I enrolled in the Lindfield Fun-Run this past April with an old mate of mine. We’re both (for want of a more politically correct term) … fat. So it was a completely new experience for the two of us and we had no intentions of actually “running.” I have run before (not in a Fun Run, just run), I think the late 80’s was my last time and I know for a fact that “running” would definitely risk diminishing the degree of “Fun” for us.
The day started badly when I turned up in my thick polyester track suit top (it was pretty cold at that ungodly hour of the morning) and Big Show (his poker call-sign) showed up with a coffee instead of Gatorade. Outraged, I said to him “BIG SHOW, we are supposed to be ELITE athletes, not LATTE athletes… anyway did you get one for me?”
Our newbie-concerns were compounded when we noticed that the number I had pinned to my chest, was a different colour to Big Show’s. I had accidentally signed up for the 10km-Run instead of the 2km-Walk. Oh God, was this legally binding??
We got to the starting line and the activity level was frenetic! They were all shedding their outer garments for professional looking, Olympic level running gear. We were not prepared for this multi-layer approach. Lycra clad people buzzing all around us were stretching, psyching themselves, fiddling with watches and taking pulses. Big Show and I knew we’d struggle to find our pulse under our layer of “insulation.”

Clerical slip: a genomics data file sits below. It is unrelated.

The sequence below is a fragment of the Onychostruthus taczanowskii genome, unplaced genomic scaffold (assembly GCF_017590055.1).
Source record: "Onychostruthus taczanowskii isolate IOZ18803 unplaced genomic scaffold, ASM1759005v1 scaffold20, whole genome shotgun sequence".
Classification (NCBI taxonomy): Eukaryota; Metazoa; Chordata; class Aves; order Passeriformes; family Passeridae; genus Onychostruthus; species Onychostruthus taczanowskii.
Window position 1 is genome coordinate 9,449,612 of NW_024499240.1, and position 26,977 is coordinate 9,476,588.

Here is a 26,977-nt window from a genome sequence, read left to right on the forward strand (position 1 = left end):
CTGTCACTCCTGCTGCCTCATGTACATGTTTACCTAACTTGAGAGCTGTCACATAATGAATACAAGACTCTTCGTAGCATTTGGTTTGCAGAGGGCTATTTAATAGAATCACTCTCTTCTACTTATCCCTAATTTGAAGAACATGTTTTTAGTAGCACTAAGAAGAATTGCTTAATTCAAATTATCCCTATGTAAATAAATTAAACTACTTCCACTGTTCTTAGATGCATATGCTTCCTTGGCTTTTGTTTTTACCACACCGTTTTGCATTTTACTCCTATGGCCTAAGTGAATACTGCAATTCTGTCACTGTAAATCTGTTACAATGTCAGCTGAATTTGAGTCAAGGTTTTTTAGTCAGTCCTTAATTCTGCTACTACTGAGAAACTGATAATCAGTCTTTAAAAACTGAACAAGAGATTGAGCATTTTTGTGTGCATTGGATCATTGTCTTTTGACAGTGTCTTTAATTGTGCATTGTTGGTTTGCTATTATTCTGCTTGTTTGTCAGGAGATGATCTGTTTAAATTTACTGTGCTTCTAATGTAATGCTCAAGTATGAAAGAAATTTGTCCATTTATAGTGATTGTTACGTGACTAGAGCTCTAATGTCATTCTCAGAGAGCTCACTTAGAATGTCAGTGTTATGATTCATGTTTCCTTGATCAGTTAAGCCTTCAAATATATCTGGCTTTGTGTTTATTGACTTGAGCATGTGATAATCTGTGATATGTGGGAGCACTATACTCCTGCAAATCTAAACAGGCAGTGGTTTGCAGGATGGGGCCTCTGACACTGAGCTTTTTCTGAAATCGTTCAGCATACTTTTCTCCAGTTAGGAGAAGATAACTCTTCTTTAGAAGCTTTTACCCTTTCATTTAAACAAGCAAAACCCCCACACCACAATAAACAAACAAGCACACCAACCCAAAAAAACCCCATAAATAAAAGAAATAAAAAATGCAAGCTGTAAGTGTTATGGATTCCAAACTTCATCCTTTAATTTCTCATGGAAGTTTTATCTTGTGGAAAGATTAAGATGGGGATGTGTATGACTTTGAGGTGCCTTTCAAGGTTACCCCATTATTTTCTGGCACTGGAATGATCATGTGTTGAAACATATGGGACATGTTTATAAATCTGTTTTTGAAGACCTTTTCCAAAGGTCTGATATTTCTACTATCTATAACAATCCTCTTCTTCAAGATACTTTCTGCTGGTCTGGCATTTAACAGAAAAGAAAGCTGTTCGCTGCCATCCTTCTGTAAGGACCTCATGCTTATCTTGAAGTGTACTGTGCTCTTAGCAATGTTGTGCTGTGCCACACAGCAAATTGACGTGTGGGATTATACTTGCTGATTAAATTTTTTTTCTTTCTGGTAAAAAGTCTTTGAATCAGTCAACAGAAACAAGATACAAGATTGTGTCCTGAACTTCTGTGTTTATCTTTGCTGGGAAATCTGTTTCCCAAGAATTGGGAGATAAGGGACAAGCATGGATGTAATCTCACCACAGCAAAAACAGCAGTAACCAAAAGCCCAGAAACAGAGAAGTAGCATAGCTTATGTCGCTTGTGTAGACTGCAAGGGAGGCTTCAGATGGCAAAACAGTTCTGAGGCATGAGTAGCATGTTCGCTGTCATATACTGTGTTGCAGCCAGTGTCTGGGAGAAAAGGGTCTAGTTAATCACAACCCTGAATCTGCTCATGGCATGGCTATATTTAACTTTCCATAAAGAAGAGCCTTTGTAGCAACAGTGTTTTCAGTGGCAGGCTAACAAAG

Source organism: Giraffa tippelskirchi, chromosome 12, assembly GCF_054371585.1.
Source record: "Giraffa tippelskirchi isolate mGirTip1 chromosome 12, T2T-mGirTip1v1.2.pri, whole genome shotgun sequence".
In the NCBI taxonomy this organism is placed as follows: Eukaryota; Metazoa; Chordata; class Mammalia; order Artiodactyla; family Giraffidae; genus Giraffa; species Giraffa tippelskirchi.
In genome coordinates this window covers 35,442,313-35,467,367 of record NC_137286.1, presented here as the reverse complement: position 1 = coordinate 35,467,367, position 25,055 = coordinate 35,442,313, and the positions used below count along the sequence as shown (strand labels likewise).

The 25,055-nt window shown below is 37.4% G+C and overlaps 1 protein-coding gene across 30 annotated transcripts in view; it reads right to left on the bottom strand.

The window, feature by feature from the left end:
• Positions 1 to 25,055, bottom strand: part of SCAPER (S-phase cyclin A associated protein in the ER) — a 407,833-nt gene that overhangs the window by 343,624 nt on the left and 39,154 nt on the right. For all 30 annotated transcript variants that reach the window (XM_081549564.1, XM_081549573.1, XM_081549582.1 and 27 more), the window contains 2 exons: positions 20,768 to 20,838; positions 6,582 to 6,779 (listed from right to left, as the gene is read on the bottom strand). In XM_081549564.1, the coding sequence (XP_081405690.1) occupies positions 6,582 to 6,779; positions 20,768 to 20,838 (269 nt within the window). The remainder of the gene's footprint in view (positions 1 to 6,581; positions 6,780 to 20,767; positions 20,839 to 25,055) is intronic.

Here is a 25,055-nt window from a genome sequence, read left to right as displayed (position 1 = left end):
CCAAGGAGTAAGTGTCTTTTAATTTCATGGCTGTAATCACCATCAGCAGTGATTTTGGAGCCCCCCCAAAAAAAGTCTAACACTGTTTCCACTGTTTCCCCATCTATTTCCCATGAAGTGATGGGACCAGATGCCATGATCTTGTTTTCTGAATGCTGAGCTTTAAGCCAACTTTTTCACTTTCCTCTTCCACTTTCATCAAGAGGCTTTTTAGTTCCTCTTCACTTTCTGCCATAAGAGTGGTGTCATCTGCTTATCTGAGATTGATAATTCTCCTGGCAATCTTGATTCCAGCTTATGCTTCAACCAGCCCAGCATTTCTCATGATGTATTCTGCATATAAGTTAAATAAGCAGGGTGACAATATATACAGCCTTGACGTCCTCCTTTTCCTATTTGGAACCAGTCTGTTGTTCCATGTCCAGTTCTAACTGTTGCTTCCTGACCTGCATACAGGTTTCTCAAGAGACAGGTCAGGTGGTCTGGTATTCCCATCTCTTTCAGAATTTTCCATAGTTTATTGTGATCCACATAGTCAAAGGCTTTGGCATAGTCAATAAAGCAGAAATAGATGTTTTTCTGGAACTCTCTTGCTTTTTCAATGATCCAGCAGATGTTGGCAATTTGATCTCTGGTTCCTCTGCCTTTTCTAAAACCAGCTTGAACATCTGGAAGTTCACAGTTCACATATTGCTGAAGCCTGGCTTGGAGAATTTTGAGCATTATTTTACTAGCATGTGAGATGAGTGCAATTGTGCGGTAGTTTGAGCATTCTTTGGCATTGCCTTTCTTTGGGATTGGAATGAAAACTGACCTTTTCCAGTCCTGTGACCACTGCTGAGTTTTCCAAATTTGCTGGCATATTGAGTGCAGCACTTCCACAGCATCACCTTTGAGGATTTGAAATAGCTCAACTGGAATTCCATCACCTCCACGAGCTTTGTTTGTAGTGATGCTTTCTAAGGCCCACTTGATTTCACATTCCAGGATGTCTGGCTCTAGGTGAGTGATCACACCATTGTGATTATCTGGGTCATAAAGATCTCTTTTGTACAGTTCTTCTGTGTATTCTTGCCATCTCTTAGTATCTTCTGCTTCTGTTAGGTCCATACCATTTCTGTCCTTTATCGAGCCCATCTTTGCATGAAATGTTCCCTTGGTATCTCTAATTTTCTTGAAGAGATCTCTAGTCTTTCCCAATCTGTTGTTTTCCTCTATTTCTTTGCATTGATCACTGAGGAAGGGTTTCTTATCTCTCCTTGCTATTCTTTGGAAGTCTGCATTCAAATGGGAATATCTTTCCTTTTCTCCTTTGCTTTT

Being our first Fun-Run we had a few unanswered questions:
- Are there normally this many people out of bed at this hour on a Sunday?
- Were any of them still up from the night before?
- Should we be stretching? We didn’t want to look out of place.
- Do they know we’re only going to walk? It wasn’t mentioned on our numbers.
- Should Big Show and I drop to all fours as if using a sprinter’s starting block for the best start, as we had seen runners do on tv? I have a fully-fused spine and Big Show is also quite a stranger to “dropping.”
- Is there a medical tent? Just in case.
- Where did all the other competitors put their keys, wallets and phones?